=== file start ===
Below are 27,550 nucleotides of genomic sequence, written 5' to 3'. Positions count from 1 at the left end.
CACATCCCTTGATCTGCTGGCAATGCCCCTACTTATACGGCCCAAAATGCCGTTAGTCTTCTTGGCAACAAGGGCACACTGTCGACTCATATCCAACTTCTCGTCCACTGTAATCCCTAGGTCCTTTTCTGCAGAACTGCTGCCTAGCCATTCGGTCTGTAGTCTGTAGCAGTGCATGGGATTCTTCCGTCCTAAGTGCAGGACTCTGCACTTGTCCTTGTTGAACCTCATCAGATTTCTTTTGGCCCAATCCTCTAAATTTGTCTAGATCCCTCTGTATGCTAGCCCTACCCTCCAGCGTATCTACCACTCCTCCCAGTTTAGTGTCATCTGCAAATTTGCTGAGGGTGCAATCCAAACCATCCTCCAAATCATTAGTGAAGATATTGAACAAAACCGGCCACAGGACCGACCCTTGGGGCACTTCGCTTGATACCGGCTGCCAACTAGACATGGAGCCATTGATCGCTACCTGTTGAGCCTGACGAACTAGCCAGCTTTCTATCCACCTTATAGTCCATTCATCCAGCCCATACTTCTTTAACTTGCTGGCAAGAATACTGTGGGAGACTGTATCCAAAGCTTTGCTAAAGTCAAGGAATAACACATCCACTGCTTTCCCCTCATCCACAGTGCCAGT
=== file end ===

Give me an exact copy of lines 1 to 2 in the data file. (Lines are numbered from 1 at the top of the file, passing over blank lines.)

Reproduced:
Below are 27,550 nucleotides of genomic sequence, written 5' to 3'. Positions count from 1 at the left end.
CACATCCCTTGATCTGCTGGCAATGCCCCTACTTATACGGCCCAAAATGCCGTTAGTCTTCTTGGCAACAAGGGCACACTGTCGACTCATATCCAACTTCTCGTCCACTGTAATCCCTAGGTCCTTTTCTGCAGAACTGCTGCCTAGCCATTCGGTCTGTAGTCTGTAGCAGTGCATGGGATTCTTCCGTCCTAAGTGCAGGACTCTGCACTTGTCCTTGTTGAACCTCATCAGATTTCTTTTGGCCCAATCCTCTAAATTTGTCTAGATCCCTCTGTATGCTAGCCCTACCCTCCAGCGTATCTACCACTCCTCCCAGTTTAGTGTCATCTGCAAATTTGCTGAGGGTGCAATCCAAACCATCCTCCAAATCATTAGTGAAGATATTGAACAAAACCGGCCACAGGACCGACCCTTGGGGCACTTCGCTTGATACCGGCTGCCAACTAGACATGGAGCCATTGATCGCTACCTGTTGAGCCTGACGAACTAGCCAGCTTTCTATCCACCTTATAGTCCATTCATCCAGCCCATACTTCTTTAACTTGCTGGCAAGAATACTGTGGGAGACTGTATCCAAAGCTTTGCTAAAGTCAAGGAATAACACATCCACTGCTTTCCCCTCATCCACAGTGCCAGT